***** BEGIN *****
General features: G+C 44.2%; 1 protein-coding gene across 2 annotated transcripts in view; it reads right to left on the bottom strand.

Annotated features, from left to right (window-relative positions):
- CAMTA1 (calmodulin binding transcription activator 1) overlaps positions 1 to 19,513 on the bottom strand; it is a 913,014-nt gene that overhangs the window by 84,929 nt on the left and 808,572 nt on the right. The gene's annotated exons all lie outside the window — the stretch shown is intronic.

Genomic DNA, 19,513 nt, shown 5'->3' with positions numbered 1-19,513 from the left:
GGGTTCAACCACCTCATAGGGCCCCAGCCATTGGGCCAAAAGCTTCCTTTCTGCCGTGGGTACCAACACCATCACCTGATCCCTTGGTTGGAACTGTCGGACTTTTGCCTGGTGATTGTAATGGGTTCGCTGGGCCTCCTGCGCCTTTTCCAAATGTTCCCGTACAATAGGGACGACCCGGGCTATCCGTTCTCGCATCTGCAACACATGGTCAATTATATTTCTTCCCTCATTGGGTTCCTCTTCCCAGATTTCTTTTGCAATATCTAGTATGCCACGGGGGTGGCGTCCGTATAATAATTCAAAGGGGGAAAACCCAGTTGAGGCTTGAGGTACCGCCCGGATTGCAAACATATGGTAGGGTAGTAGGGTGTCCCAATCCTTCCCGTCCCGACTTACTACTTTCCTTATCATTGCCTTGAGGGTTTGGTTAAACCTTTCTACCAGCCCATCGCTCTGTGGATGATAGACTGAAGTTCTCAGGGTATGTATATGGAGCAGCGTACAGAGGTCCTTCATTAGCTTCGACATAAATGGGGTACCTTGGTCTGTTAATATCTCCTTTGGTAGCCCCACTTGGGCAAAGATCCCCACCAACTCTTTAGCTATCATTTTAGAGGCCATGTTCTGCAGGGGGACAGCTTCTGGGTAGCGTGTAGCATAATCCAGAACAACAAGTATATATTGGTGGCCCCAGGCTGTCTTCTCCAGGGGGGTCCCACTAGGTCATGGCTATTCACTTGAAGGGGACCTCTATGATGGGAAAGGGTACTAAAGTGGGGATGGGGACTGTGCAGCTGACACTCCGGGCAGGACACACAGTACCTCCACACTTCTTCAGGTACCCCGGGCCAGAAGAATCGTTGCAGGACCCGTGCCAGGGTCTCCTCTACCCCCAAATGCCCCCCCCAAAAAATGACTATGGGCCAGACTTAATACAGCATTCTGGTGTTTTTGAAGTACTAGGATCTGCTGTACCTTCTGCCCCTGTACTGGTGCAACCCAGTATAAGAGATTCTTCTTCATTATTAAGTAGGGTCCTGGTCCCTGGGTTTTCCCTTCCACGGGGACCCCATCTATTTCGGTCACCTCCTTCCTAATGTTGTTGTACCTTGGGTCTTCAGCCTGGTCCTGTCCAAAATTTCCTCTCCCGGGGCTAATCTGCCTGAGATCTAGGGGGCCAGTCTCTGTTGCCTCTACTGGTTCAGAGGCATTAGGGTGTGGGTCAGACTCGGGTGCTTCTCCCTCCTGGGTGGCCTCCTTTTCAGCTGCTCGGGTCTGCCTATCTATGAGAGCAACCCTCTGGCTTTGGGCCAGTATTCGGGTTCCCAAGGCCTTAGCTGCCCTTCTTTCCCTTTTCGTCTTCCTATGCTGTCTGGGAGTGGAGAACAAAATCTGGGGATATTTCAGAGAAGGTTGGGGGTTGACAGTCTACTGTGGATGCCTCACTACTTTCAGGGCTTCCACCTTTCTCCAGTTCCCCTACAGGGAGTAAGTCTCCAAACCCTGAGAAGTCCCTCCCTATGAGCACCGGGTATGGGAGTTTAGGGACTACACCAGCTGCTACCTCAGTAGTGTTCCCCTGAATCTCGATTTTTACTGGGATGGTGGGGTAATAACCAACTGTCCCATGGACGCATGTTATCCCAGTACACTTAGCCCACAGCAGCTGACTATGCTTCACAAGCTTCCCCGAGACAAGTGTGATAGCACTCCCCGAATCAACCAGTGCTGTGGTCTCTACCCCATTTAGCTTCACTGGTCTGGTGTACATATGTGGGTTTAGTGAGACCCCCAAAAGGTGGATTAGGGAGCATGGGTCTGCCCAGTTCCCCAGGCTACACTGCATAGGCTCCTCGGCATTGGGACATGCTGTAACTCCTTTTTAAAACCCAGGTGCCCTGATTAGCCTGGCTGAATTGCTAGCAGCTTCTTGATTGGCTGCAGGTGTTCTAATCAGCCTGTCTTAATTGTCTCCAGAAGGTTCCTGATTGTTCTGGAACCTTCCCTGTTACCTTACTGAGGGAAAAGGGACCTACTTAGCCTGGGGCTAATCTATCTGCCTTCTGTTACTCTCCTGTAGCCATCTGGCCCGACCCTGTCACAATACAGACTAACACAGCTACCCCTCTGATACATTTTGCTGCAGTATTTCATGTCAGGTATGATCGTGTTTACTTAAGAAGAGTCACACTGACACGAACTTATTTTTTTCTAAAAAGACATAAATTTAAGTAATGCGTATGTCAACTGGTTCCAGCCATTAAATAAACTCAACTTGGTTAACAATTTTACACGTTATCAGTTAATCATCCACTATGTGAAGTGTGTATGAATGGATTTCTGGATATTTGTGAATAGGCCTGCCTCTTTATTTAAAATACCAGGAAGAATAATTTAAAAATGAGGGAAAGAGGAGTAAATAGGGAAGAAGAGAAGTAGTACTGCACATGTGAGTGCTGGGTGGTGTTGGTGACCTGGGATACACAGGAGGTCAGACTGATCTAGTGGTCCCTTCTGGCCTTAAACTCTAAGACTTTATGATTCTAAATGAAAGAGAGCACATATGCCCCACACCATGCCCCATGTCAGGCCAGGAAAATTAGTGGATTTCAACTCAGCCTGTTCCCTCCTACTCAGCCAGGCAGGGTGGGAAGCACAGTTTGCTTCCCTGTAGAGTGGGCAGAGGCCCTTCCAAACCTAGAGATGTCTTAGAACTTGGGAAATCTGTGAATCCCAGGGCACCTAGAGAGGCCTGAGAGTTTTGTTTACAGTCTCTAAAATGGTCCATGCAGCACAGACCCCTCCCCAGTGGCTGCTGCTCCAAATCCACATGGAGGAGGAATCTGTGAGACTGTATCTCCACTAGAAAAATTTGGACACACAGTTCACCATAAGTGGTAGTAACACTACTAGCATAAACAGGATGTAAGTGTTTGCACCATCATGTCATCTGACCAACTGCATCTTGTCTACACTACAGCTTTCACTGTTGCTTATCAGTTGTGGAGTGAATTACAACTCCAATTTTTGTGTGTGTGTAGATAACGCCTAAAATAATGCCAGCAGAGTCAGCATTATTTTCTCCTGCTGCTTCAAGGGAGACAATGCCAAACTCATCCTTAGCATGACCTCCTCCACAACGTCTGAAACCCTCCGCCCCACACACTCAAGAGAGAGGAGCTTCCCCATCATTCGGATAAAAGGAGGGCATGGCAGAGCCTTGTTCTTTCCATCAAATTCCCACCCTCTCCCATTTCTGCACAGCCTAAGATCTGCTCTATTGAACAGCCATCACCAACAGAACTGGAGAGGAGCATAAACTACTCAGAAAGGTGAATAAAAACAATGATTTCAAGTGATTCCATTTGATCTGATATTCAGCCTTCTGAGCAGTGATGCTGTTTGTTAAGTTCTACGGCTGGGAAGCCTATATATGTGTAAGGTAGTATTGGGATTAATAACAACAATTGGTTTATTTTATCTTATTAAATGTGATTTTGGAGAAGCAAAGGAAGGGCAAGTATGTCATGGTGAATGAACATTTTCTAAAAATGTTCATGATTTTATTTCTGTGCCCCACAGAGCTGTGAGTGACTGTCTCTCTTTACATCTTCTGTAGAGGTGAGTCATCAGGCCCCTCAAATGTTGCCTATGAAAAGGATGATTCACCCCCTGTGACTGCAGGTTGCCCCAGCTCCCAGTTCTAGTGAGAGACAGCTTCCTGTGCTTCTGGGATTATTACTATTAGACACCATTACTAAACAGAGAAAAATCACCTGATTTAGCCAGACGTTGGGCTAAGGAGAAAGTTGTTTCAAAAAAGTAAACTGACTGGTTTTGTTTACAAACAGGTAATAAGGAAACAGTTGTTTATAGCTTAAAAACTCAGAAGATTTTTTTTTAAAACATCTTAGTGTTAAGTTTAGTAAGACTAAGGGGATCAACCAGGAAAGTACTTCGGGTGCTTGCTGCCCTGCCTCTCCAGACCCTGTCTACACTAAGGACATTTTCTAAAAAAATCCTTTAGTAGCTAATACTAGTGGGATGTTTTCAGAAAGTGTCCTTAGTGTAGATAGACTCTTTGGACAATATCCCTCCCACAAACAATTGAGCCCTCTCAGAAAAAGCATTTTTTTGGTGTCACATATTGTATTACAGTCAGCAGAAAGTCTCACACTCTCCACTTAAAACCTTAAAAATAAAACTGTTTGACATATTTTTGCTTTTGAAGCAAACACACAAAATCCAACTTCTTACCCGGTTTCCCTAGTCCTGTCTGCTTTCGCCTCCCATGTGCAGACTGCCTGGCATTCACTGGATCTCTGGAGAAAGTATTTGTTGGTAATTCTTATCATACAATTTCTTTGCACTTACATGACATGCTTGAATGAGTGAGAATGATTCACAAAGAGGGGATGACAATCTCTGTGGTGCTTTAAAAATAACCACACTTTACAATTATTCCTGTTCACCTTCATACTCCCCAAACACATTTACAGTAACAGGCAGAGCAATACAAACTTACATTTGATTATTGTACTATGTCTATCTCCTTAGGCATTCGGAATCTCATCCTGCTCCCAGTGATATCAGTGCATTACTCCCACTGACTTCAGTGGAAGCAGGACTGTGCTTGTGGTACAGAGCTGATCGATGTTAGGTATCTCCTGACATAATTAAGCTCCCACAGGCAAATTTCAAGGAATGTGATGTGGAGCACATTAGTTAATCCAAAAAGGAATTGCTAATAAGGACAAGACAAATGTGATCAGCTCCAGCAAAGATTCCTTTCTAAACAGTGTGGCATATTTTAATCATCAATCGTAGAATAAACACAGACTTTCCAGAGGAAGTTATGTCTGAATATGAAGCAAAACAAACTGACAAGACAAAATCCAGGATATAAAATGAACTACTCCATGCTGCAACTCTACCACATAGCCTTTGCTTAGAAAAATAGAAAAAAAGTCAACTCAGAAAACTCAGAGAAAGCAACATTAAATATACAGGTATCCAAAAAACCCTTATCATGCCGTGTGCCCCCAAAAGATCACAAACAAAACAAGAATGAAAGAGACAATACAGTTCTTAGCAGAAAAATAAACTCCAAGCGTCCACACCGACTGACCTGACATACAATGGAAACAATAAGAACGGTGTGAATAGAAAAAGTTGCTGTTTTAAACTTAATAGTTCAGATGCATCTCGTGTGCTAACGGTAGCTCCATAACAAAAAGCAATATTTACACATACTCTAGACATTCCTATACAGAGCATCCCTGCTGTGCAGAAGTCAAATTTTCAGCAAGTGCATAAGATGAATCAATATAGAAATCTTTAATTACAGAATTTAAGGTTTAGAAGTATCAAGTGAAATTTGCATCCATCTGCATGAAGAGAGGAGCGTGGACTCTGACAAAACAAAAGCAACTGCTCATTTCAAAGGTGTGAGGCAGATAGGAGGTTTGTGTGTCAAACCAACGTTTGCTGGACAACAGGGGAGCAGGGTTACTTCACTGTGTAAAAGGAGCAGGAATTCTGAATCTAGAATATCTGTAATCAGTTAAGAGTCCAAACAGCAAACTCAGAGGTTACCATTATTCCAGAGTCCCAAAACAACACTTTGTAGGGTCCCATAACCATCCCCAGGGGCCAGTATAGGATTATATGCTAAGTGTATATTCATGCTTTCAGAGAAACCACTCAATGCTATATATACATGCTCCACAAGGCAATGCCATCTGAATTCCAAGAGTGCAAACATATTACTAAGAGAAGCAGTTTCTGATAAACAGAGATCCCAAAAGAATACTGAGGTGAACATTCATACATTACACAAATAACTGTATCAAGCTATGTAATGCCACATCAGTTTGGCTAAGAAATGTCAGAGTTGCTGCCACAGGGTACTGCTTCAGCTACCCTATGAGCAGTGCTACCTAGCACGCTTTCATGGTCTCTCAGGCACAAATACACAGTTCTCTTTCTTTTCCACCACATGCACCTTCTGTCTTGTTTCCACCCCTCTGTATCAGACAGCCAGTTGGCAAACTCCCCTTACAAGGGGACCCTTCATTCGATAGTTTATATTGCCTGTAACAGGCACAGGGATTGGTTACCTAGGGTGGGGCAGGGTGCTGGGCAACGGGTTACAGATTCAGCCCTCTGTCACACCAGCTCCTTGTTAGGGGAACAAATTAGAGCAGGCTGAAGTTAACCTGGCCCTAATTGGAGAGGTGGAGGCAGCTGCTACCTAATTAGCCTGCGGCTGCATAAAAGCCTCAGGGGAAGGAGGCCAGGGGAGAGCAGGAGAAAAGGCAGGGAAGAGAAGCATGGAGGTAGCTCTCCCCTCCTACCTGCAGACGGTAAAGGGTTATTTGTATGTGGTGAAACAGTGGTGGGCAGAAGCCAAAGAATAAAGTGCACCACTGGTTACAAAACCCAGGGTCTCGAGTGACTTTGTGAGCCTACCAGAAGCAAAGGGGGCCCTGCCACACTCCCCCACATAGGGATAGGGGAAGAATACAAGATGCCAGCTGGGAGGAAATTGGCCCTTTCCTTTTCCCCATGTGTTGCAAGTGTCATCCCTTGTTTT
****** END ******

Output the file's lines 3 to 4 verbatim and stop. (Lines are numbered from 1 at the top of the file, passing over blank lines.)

- CAMTA1 (calmodulin binding transcription activator 1) overlaps positions 1 to 19,513 on the bottom strand; it is a 913,014-nt gene that overhangs the window by 84,929 nt on the left and 808,572 nt on the right. The gene's annotated exons all lie outside the window — the stretch shown is intronic.

Genomic DNA, 19,513 nt, shown 5'->3' with positions numbered 1-19,513 from the left: